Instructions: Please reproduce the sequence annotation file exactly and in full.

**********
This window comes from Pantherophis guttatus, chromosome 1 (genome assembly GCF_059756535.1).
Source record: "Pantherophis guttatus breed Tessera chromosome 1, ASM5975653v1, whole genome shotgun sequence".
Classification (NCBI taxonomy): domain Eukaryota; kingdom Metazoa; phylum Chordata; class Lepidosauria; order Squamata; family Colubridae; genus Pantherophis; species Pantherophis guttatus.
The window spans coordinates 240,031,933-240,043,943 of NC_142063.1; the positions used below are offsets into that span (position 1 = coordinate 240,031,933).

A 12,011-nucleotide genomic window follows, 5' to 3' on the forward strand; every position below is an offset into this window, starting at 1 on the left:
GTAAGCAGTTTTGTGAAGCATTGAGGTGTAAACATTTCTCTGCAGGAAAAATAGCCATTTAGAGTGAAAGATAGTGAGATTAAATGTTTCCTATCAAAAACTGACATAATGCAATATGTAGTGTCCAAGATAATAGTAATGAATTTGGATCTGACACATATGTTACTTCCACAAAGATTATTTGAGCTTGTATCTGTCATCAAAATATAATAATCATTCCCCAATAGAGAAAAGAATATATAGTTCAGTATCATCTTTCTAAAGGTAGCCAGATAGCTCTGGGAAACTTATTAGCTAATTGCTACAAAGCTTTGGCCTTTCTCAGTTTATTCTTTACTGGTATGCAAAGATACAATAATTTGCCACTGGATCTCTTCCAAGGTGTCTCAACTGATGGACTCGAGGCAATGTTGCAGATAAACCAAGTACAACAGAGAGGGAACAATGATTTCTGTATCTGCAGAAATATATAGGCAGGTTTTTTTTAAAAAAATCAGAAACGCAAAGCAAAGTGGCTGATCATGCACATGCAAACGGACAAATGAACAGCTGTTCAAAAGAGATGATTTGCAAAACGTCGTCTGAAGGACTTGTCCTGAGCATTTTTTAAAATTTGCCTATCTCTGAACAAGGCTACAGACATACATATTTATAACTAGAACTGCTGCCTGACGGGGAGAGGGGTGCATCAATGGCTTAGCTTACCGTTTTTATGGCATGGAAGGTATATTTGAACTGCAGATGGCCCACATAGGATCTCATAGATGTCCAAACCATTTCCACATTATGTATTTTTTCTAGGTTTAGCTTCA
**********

This window comes from Pantherophis guttatus, chromosome 1 (genome assembly GCF_059756535.1).
Source record: "Pantherophis guttatus breed Tessera chromosome 1, ASM5975653v1, whole genome shotgun sequence".
Classification (NCBI taxonomy): domain Eukaryota; kingdom Metazoa; phylum Chordata; class Lepidosauria; order Squamata; family Colubridae; genus Pantherophis; species Pantherophis guttatus.
The window spans coordinates 240,031,933-240,043,943 of NC_142063.1; the positions used below are offsets into that span (position 1 = coordinate 240,031,933).

A 12,011-nucleotide genomic window follows, 5' to 3' on the forward strand; every position below is an offset into this window, starting at 1 on the left:
GTAAGCAGTTTTGTGAAGCATTGAGGTGTAAACATTTCTCTGCAGGAAAAATAGCCATTTAGAGTGAAAGATAGTGAGATTAAATGTTTCCTATCAAAAACTGACATAATGCAATATGTAGTGTCCAAGATAATAGTAATGAATTTGGATCTGACACATATGTTACTTCCACAAAGATTATTTGAGCTTGTATCTGTCATCAAAATATAATAATCATTCCCCAATAGAGAAAAGAATATATAGTTCAGTATCATCTTTCTAAAGGTAGCCAGATAGCTCTGGGAAACTTATTAGCTAATTGCTACAAAGCTTTGGCCTTTCTCAGTTTATTCTTTACTGGTATGCAAAGATACAATAATTTGCCACTGGATCTCTTCCAAGGTGTCTCAACTGATGGACTCGAGGCAATGTTGCAGATAAACCAAGTACAACAGAGAGGGAACAATGATTTCTGTATCTGCAGAAATATATAGGCAGGTTTTTTTTAAAAAAATCAGAAACGCAAAGCAAAGTGGCTGATCATGCACATGCAAACGGACAAATGAACAGCTGTTCAAAAGAGATGATTTGCAAAACGTCGTCTGAAGGACTTGTCCTGAGCATTTTTTAAAATTTGCCTATCTCTGAACAAGGCTACAGACATACATATTTATAACTAGAACTGCTGCCTGACGGGGAGAGGGGTGCATCAATGGCTTAGCTTACCGTTTTTATGGCATGGAAGGTATATTTGAACTGCAGATGGCCCACATAGGATCTCATAGATGTCCAAACCATTTCCACATTATGTATTTTTTCTAGGTTTAGCTTCA